EEarlier this week, we reported that CD Projekt Red banned a Cyberpunk 2077 mod that allowed players to re-texturize in-game resources to virtually have sex with Keanu Reeves’ character, Johnny Silverhand. the reason for the ban This was because the studio felt it was inappropriate to recreate explicit sexual encounters with a real person who did not give permission (despite the character himself having numerous scenes throughout the game that were graphically sexual). The conversation around this previous cover, and similar instances where a recognizable name is used in a game, sparked a desire to explore this topic further. Since covering mods in my career, the ethical debate of fiction versus reality has always been a subject that has two clear and opposing positions. But to understand the great Modding debate, we need to dive a little deeper into the conversation around this community.
What is rule 34?
First let’s talk about rule 34, which is still there.
Rule 34 is not an actual rule; it’s just a term commonly used online to refer to the fact that anything – absolutely anything – can be turned into pornographic material via modding, fanart, etc. This is especially true for things in entertainment that are not inherently sexual, but any attempt to thwart possible sexualization actually gives even more power to this rule created on the Internet. When we shared the Cyberpunk 2077 mod ban, some comments referred to Rule 34 – but that’s just one part of the eternal debate over the ethics of modifying sexual content.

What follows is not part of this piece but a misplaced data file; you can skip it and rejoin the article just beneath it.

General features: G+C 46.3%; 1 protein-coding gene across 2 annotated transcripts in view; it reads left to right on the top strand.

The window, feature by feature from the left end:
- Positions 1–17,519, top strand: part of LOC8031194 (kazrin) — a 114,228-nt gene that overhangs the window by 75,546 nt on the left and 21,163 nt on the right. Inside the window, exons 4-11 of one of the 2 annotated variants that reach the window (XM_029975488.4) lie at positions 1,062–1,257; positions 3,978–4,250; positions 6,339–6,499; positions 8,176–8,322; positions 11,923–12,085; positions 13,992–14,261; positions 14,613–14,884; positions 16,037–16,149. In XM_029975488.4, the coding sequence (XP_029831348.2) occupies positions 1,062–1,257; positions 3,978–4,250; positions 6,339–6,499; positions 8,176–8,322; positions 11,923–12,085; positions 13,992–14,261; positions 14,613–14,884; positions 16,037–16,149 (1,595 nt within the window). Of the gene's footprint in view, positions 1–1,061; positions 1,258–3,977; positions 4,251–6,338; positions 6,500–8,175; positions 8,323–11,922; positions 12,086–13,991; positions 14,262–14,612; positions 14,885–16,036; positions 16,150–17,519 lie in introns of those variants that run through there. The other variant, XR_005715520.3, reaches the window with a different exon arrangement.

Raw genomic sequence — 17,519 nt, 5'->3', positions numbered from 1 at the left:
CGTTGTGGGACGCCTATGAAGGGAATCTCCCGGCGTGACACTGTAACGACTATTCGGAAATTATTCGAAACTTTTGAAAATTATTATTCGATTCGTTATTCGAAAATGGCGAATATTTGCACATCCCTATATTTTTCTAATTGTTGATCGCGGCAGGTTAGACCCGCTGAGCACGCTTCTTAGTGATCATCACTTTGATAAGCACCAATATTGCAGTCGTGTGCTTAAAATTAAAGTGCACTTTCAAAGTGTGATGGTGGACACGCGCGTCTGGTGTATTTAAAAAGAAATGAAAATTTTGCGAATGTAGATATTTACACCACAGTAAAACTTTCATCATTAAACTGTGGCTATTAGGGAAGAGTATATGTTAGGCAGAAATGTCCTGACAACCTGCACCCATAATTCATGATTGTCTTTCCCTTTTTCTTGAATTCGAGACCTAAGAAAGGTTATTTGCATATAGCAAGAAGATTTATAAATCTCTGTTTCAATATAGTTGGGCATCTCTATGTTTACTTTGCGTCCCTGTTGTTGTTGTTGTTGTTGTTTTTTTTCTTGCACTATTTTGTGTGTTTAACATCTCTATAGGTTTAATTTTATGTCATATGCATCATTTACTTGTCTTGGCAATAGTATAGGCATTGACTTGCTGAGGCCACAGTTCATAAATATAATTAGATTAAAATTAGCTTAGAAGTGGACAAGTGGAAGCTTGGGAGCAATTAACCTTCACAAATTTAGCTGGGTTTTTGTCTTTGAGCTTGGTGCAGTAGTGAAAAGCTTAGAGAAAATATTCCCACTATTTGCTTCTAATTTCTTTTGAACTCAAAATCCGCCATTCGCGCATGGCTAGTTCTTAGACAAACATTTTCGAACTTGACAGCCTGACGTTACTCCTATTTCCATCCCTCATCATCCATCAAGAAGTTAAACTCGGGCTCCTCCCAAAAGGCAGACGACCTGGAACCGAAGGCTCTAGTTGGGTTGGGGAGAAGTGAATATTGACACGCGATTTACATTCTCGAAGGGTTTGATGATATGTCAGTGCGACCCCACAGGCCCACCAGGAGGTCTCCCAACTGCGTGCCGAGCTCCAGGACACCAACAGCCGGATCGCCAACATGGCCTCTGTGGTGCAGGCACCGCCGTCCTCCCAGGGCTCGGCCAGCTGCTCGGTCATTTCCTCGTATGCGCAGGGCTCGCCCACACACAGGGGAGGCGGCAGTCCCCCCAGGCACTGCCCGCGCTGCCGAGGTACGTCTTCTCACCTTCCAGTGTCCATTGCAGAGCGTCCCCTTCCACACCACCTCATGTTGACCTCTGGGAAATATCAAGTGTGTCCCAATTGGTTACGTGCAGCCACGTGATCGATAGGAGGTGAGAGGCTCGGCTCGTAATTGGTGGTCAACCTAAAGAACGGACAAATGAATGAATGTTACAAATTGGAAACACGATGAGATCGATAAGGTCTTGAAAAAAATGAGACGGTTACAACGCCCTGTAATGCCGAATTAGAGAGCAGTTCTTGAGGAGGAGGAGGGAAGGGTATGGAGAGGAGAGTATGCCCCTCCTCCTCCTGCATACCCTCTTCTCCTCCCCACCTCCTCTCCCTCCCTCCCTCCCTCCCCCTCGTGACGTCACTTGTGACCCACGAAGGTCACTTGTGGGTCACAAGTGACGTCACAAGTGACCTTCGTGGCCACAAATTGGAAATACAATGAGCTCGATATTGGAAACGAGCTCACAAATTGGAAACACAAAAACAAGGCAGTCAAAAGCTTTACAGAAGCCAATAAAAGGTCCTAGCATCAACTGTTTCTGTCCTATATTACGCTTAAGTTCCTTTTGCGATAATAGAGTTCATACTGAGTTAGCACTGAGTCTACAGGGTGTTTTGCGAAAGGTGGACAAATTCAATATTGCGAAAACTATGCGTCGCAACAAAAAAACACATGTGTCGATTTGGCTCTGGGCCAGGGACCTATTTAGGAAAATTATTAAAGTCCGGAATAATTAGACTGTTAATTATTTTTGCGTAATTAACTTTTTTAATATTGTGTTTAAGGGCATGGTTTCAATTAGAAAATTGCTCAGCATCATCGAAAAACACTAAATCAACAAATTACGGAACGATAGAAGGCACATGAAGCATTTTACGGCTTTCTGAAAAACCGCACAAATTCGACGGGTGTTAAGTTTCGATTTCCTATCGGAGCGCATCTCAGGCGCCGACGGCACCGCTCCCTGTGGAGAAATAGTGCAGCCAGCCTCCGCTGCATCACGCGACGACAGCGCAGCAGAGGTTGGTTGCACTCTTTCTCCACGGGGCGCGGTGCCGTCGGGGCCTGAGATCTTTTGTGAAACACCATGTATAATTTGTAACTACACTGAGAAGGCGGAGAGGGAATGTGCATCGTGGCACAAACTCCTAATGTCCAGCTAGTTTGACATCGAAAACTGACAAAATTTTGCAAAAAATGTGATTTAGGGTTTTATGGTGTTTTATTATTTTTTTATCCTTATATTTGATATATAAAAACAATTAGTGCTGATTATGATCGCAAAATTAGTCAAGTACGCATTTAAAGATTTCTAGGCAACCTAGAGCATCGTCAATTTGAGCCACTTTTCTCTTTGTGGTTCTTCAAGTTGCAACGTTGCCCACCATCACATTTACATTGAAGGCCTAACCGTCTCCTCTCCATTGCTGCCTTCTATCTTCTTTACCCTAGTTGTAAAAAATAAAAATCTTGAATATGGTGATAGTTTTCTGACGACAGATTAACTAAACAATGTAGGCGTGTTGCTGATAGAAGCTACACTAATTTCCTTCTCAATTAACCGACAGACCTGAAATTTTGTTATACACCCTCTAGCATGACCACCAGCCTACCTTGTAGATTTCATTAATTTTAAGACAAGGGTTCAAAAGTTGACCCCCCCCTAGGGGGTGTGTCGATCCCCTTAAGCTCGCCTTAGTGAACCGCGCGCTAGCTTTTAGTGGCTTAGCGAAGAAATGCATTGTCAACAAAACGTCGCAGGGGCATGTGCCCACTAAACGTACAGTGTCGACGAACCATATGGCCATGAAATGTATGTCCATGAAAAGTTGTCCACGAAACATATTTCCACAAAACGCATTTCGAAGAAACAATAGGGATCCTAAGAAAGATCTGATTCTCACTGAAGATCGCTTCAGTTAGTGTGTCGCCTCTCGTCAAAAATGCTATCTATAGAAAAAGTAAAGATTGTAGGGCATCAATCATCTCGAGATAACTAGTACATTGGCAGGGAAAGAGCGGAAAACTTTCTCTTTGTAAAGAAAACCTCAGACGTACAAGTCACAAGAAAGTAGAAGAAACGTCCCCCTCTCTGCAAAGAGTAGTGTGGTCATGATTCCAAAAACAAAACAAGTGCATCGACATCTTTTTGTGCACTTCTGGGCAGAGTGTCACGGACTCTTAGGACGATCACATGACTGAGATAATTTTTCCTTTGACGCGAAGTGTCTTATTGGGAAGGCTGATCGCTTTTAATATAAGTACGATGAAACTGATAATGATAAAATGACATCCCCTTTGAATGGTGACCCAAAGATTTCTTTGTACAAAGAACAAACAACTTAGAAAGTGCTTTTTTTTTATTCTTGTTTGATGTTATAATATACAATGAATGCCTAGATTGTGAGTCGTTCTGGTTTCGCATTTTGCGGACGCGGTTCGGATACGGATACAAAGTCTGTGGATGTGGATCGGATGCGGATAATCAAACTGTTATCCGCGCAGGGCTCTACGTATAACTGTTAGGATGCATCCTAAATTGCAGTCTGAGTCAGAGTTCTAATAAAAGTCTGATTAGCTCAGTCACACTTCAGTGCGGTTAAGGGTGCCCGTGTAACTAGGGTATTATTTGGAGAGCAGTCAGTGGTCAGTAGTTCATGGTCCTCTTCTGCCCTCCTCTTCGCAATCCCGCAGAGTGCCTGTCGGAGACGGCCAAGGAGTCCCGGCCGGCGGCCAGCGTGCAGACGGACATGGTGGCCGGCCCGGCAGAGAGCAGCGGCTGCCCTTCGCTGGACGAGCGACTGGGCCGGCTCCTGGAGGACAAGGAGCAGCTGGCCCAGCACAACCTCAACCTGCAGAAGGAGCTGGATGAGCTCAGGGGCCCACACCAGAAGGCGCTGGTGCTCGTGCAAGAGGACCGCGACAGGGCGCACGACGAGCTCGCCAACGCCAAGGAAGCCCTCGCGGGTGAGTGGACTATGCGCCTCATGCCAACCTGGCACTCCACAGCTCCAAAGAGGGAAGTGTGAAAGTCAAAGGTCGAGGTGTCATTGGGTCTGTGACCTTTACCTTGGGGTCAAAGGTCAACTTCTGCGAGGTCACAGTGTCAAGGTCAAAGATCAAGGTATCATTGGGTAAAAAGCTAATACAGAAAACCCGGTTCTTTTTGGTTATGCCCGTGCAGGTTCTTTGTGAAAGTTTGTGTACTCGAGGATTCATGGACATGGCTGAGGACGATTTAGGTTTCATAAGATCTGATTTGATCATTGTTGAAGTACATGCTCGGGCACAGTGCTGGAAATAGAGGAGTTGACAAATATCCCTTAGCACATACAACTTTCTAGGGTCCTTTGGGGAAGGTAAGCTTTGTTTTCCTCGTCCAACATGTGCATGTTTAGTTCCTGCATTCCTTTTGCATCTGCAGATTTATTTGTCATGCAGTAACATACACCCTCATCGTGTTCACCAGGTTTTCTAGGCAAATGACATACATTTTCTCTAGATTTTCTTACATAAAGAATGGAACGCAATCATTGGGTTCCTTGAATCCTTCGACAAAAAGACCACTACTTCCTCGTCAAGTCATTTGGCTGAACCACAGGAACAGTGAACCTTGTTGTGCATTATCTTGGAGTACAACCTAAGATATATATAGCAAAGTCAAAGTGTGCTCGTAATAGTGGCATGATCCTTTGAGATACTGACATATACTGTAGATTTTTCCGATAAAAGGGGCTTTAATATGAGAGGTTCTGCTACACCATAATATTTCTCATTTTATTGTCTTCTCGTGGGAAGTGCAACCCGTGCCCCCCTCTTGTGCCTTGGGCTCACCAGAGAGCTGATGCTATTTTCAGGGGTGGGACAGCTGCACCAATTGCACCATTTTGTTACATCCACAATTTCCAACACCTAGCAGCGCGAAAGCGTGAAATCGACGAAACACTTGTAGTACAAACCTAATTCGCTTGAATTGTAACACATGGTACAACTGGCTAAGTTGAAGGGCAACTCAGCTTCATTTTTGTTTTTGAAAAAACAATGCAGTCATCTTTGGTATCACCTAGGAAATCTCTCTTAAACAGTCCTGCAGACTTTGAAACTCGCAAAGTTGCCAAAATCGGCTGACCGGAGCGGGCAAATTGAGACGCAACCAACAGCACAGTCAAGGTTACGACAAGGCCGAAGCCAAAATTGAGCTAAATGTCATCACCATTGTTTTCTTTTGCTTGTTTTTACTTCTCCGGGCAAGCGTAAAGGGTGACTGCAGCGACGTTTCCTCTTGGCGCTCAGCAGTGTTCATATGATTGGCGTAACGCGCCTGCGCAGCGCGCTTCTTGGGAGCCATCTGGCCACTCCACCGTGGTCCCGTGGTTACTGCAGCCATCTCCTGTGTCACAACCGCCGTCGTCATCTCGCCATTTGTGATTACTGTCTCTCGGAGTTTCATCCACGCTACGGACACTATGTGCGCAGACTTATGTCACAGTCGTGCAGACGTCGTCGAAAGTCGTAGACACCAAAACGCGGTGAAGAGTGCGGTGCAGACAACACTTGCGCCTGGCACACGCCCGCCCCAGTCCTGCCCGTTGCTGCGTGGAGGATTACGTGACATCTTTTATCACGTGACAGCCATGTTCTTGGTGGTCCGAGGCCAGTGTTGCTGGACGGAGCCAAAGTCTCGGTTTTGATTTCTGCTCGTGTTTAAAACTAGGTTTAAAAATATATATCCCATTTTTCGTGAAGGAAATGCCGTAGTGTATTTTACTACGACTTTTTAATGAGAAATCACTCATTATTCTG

What is the debate?
So what’s the “big deal”? The subject of modding is split between two large groups: the first group being “it’s just a game”, the second group generally citing a deeper connection with the real world. There are a few facets of this conversation beyond just protecting someone like Keanu Reeves. In fact, the “deeper connection to the real world” is something I briefly touched on with another Cyberpunk 2077 mod. we shared regarding an in-game modification that allows Judy (a canonically lesbian character) to be fictionalized (fully voiced) by a male V.
In the case of the Keanu Reeves sex mod, the conversation surrounds consent. While Johnny Silverhand isn’t a real person, Reeves is, and Reeves – as an actor – only accepted scenes that he explicitly approved of. With gamers taking the content into their own hands by putting the likeness of Keanu on a sexbot, the age-old ‘is it or isn’t it’ debate has come back in full force: Silverhand vs. Reeves, is consent necessary or do we separate fiction from reality despite how fiction shapes our daily lives?
The deeper side of romance.